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Ichigo S.,Matsunami General Hospital | Takagi H.,Matsunami General Hospital | Matsunami K.,Matsunami General Hospital | Suzuki N.,Gifu University | Imai A.,Institute of Endocrine Related Cancer
Archives of Gynecology and Obstetrics

Purpose: Uterine leiomyomas are the most common benign tumors of reproductive age women, but there is no effective medical therapy to data. Aim of this study was to examine and compare the efficacy of gonadotropinreleasing hormone agonist (GnRHa) versus dienogest in premenopausal women with uterine myoma. Methods: We retrospectively analyzed the medical records of 55 premenopausal patients with endometriosis, who received dienogest (2 mg daily) for 6 months regarding coexistence of uterine myoma between January 2008 and June 2010. To compare these data in a case-control study, we analyzed a matched control group of 12 patients treated with leuprolide acetate (1.88 mg monthly) for 6 months having uterine myoma. Results: Of the 55 patients treated with dienogest, six were associated with coexistent myoma node. Total myoma volume significantly decreased to 59.7 ± 7.0% of initial in dienogest group and 51.9 ± 5.5% in GnRHa group. Reduction rate in myoma volume was similar in both groups. Conclusion: Uterine myoma volume was successfully reduced by use of dienogest. Consideration of GnRHa disadvantages may lead to short-or long-term management of women with myoma who are to be managed transiently, and who wish to avoid surgical intervention, especially perimenopausal women. © Springer-Verlag 2010. Source

Suzuki N.,Gifu University | Imai A.,Institute of Endocrine Related Cancer
Gynecological Endocrinology

Androgen receptor (AR) is one of the large superfamily of nuclear hormone receptors. AR consists of distinct domains including an N-terminal DNA-binding domain and a C-terminal ligand-binding domain (LBD). Regulation of AR nuclear import and subsequent transactivation activity represent essential steps in androgen action. Mutations in the AR gene are known to cause different degrees of androgen insensitivity syndrome (AIS). This study aimed to identify the possible contribution of LBD of AR to cellular distribution, ligand binding, and transactivation activities using mutant AR clone lacking the entire LBD that we previously observed in an AIS patient. Subcellular distribution was assessed by green fluorescence protein-tagged vector and transcriptional activity was analyzed by luciferase assay. Wild-type AR had ligand-dependent transcriptional activation and nuclear import activities. On the other hand, mutant AR had no transcriptional activity regardless of the presence of ligand, 5-α-dihydroxytestosterone (DHT). These mutants were presented predominantly in the nucleus even without DHT. The observation of no transactivation in the mutant receptor must be due to the loss of complex formation between androgen and AR protein. The C-terminal domain has the critical role in the cellular localization and transactivation as well as on the ligand binding. © 2011 Informa UK, Ltd. Source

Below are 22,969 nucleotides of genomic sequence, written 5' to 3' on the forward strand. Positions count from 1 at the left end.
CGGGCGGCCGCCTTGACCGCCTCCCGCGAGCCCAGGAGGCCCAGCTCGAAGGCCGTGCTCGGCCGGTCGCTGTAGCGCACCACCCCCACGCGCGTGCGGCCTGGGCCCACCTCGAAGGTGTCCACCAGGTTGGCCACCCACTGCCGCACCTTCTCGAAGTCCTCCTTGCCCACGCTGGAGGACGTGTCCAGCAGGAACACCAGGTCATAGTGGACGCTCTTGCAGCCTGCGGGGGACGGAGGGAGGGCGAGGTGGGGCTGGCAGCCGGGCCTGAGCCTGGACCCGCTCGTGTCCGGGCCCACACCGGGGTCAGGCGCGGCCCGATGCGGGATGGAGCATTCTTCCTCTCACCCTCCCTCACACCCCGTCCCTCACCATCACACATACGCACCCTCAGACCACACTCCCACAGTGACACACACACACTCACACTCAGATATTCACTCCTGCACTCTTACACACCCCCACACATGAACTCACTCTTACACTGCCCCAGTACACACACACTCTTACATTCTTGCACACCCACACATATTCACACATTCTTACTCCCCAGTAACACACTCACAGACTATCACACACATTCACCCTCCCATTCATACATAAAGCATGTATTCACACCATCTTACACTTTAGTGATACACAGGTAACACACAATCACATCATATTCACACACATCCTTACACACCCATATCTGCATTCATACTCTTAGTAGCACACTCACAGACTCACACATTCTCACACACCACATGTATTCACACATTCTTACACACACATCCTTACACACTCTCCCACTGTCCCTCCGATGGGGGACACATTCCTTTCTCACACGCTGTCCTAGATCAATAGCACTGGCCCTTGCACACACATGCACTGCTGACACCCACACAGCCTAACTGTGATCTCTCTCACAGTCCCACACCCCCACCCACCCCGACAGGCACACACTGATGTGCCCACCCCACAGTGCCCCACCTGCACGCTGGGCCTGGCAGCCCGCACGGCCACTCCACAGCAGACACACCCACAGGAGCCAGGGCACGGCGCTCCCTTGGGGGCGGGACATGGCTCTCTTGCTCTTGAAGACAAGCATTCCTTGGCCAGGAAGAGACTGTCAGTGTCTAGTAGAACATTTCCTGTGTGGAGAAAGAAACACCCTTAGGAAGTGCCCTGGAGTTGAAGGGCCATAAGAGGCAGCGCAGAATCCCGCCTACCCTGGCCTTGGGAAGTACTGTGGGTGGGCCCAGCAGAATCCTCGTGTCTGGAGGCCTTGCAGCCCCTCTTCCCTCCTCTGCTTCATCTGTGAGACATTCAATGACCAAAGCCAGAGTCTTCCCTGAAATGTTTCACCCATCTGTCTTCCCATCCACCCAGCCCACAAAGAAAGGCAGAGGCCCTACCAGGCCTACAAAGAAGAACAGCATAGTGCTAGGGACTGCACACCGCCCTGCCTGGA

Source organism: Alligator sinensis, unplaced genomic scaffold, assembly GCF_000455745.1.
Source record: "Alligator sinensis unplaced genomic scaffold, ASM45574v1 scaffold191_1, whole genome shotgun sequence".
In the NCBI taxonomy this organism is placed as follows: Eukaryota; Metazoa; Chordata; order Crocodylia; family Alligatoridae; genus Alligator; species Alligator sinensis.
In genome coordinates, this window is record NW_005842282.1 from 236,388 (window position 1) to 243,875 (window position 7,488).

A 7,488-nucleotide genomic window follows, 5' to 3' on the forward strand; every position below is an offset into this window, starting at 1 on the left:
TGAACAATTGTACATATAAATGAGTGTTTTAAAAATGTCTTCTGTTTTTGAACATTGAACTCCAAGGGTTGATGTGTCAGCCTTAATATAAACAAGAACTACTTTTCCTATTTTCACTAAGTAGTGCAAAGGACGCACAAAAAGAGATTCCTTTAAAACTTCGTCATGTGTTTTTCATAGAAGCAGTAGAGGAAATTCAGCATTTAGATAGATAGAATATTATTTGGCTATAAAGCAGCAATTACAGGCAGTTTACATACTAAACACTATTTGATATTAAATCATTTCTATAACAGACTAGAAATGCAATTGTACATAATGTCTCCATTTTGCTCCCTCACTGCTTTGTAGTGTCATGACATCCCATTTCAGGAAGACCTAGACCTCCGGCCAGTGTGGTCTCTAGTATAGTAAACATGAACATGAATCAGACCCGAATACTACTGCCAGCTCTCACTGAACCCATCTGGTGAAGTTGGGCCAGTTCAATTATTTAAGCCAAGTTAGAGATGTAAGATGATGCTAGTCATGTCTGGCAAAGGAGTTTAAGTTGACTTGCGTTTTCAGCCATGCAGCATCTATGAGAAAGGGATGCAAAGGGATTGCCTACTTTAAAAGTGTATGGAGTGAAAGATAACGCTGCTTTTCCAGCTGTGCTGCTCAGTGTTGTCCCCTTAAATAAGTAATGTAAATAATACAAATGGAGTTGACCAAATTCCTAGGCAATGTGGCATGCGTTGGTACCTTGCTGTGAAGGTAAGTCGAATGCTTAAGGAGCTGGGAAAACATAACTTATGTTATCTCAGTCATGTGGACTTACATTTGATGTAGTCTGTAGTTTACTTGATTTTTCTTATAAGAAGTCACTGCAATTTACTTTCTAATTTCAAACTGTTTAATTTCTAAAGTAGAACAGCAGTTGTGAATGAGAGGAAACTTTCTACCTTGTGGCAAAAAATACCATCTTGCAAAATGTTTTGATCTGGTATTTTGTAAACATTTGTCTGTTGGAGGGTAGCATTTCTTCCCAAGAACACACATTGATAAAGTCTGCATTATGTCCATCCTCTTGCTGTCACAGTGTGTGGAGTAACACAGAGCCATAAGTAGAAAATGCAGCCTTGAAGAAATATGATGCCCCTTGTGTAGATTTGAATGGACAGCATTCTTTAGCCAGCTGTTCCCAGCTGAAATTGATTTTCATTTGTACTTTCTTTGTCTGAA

Takagi H.,Matsunami General Hospital | Ichigo S.,Matsunami General Hospital | Murase T.,Matsunami General Hospital | Ikeda T.,Matsunami General Hospital | Imai A.,Institute of Endocrine Related Cancer
Journal of Gynecologic Oncology